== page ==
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Don’t stop at smart order routing

Don’t stop at smart order routing
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First Published: Tue, Jun 08 2010. 12 30 AM IST

Updated: Tue, Jun 08 2010. 10 39 AM IST
Some of the top users and vendors of electronic trading services gathered at the TradeTech India 2010 conference last week. Right on top of their wish list (frustration list, actually) was to be able to use smart order routing technology.
What is smart order routing technology? India is among the very few markets in Asia where the same stocks are listed on two different exchanges. When an investor wants to trade a security, he/she would want to execute at the best possible price, which at times would be on the National Stock Exchange (NSE) and at others on the Bombay Stock Exchange (BSE). This decision is, typically, made by the broker executing the order on behalf of the investor. For example, if the order book on NSE displays an offer to sell 100 shares of Infosys Technologies Ltd at Rs2,700 and BSE displays an offer to sell 100 shares at Rs2,695, someone with a buy order of 100 shares would expect his/her broker to execute it on BSE.
With the advancement of electronic trading in the country, an increasing proportion of orders is being sent to exchanges by automated systems. Smart order routing technology enables these systems to choose the best possible price, just like their human trading desk counterpart, but at machine speed.
The benefits of smart order routing are immense for investors in Indian markets since the same security trades at two different venues. James Rae, director and head, AES sales for Southeast Asia at Credit Suisse, points out, “Liquidity on NSE is 2.5 times greater than that of BSE. Even so, quotes on BSE offer better execution opportunities at times. Studies done by Credit Suisse’s quantitative analysts show that for the 30 most liquid stocks in India, the best bids and offers are available on BSE 35% of the time.”
He adds that smart order routing is the logical next step in the evolution of the Indian market: “Algorithms determine when to execute, how much, and at what price—depending on the goals of the strategy. Smart order routing simply determines where the best price exists, or is most likely to exist, at a given time. Just as it is the fiduciary responsibility of a sell-side trading desk to seek out best prices on the client’s behalf, so should it be for electronic trading. Smart order routing allows this.”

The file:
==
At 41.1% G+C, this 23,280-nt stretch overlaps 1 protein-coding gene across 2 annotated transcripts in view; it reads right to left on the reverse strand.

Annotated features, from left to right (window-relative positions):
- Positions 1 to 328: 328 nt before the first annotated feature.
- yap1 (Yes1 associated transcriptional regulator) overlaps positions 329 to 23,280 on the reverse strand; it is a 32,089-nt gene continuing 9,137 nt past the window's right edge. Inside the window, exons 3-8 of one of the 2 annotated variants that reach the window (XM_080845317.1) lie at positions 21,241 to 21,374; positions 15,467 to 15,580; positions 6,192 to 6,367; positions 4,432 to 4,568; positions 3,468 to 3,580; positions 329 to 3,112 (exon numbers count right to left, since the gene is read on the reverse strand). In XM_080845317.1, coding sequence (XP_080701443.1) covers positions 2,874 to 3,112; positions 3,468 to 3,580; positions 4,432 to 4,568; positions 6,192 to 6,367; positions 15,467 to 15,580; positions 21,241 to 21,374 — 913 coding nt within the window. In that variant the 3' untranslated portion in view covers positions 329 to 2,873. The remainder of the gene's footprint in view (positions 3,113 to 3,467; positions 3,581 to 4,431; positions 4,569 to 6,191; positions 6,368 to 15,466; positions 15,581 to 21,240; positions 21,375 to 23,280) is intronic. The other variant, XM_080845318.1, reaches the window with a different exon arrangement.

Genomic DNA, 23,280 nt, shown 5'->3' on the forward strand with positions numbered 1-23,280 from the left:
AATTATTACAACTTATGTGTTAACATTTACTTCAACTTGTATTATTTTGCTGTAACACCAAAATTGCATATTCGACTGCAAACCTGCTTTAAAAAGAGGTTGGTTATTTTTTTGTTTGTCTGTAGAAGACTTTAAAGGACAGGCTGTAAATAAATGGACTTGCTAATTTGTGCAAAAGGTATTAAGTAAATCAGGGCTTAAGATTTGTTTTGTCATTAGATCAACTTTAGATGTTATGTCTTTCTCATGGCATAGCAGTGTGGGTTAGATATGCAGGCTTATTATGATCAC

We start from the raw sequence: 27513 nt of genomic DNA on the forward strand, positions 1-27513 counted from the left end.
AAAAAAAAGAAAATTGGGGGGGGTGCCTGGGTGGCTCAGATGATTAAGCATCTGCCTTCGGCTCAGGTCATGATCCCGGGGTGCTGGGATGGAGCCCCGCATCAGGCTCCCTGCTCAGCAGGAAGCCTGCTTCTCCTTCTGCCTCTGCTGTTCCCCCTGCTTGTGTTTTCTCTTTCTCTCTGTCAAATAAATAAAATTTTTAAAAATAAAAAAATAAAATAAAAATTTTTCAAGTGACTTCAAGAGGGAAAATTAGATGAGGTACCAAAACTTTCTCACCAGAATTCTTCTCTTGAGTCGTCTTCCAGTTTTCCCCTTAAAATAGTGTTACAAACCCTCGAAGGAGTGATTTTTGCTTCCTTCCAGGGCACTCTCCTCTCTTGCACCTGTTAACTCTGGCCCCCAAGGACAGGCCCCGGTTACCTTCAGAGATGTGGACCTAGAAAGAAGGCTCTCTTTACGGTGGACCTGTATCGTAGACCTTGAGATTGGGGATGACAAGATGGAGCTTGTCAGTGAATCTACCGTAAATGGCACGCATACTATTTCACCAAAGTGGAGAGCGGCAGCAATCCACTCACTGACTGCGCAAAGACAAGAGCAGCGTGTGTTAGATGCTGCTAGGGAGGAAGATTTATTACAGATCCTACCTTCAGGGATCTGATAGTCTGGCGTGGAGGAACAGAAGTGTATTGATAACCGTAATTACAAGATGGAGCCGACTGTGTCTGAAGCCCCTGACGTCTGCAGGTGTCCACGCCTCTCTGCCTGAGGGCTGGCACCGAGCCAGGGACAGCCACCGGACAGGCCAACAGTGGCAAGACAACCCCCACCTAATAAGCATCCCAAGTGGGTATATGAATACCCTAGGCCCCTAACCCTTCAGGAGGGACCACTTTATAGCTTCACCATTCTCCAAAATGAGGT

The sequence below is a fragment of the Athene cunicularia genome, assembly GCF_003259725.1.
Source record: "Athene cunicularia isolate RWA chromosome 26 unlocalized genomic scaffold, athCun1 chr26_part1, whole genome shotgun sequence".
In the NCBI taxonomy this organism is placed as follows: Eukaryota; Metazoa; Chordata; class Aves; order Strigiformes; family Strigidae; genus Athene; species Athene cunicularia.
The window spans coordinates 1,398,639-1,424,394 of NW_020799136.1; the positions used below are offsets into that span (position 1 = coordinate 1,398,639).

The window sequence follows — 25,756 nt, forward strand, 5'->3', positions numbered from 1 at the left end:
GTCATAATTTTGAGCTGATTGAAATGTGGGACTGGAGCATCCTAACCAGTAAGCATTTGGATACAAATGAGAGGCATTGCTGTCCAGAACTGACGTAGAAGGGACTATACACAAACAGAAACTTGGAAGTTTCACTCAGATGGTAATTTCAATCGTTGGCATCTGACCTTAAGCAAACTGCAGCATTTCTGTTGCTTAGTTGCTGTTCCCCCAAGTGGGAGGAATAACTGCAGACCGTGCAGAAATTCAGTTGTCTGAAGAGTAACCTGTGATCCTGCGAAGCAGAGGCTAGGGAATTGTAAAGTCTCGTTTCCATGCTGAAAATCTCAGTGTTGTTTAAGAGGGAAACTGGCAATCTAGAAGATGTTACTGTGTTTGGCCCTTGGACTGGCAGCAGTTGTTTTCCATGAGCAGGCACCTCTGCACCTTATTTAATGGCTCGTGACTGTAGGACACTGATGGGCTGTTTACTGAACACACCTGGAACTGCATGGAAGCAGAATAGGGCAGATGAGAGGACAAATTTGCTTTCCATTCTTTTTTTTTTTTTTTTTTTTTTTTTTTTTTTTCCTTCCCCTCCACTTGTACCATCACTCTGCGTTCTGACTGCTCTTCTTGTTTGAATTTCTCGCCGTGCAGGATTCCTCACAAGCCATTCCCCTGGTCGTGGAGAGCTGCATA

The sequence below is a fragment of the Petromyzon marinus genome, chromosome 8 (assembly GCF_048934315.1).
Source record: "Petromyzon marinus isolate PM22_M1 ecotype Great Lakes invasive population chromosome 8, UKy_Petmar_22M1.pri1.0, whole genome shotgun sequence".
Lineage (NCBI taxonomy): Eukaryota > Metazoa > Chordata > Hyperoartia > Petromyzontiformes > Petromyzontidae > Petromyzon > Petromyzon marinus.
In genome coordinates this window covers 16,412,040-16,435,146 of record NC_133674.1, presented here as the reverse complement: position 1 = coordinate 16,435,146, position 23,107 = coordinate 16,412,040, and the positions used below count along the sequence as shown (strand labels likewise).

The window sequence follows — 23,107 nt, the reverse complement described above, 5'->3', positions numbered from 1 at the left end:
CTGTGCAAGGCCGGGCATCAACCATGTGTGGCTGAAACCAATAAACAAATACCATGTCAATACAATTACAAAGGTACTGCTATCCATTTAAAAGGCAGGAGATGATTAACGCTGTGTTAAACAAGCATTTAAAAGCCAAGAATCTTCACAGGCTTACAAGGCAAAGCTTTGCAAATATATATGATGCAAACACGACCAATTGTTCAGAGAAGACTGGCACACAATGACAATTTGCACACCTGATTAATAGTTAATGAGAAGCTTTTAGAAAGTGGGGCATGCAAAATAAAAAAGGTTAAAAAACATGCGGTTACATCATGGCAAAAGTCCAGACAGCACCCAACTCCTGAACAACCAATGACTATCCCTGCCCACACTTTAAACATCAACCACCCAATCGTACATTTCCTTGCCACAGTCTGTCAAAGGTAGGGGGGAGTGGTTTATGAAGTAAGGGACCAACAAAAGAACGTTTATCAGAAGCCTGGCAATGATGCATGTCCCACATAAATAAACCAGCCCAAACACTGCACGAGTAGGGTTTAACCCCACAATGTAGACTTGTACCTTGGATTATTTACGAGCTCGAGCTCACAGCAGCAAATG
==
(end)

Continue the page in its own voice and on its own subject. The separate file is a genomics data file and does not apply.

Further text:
Illustration: Shyamal Banerjee / Mint
If the benefits are huge and obvious, why the delay? BSE officials have said at conferences, such as TradeTech, that NSE is dragging its feet in allowing smart order routing. NSE currently enjoys the majority of the order flow in the Indian markets and may lose some of that once smart order routing technology is allowed. NSE, on the other hand, says that there first needs to be an understanding on an audit trail and a common timestamp so that any investor dispute related to this can be addressed.
These safeguards will act as proof of which exchange offered a better execution price at any given point. In a recent interview, NSE’s managing director Ravi Narain said, “We and BSE are in the middle of writing down a common framework and once we both agree on this, we can start this process.”
But BSE and NSE have been talking about this for months with no signs of a resolution. What’s the regulator’s role in all this? A spokesperson from the Securities and Exchange Board of India (Sebi) says, “Sebi feels that what is best for the investors has to be achieved. Sebi is working with the exchanges to take smart order routing forward.” Clearly, some pressure from the regulator should speed up the process. The differences between the exchanges should have been sorted out by now.
Having said that, issues such as a common timestamp and audit trail process aren’t trivial and must be deliberated upon for the larger good of the market. In trying to reconstruct the 6 May flash crash, the US Securities and Exchange Commission has found the process of calibrating different timestamps of different trading venues challenging. In fact, it has proposed a consolidated audit trail system to capture orders and transactions on all of the multiple trading venues in the US. It has conceded that it would have got a better picture of what occurred during the flash crash if such a system was in place.
This is an important learning for the Indian market regulator, which is in favour of competing trading venues and is now working towards allowing smart order routing, which will enable seamless execution of orders at the best available price across multiple venues. Having a consolidated audit trail system will enable it to have a better handle on what’s happening in the market place.
Sebi needs to take a holistic view of the market and proactively come up with policies that enhance the functioning of the market. In case of smart order routing, the market is screaming for it and Sebi is now working towards it. Actually, the regulator should be mandating brokers to execute for their clients at the best possible price, like Regulation NMS in the US requires.
Also, its approach of having exchanges talk to each other and sort out differences will inevitably lead to delays. MCX Stock Exchange has a court case against NSE and has also complained to the Competition Commission in another case. With all that bad blood, imagine getting the two of them to talk and sort differences out. It’s time Sebi becomes more proactive and involved in a lot more areas.
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First Published: Tue, Jun 08 2010. 12 30 AM IST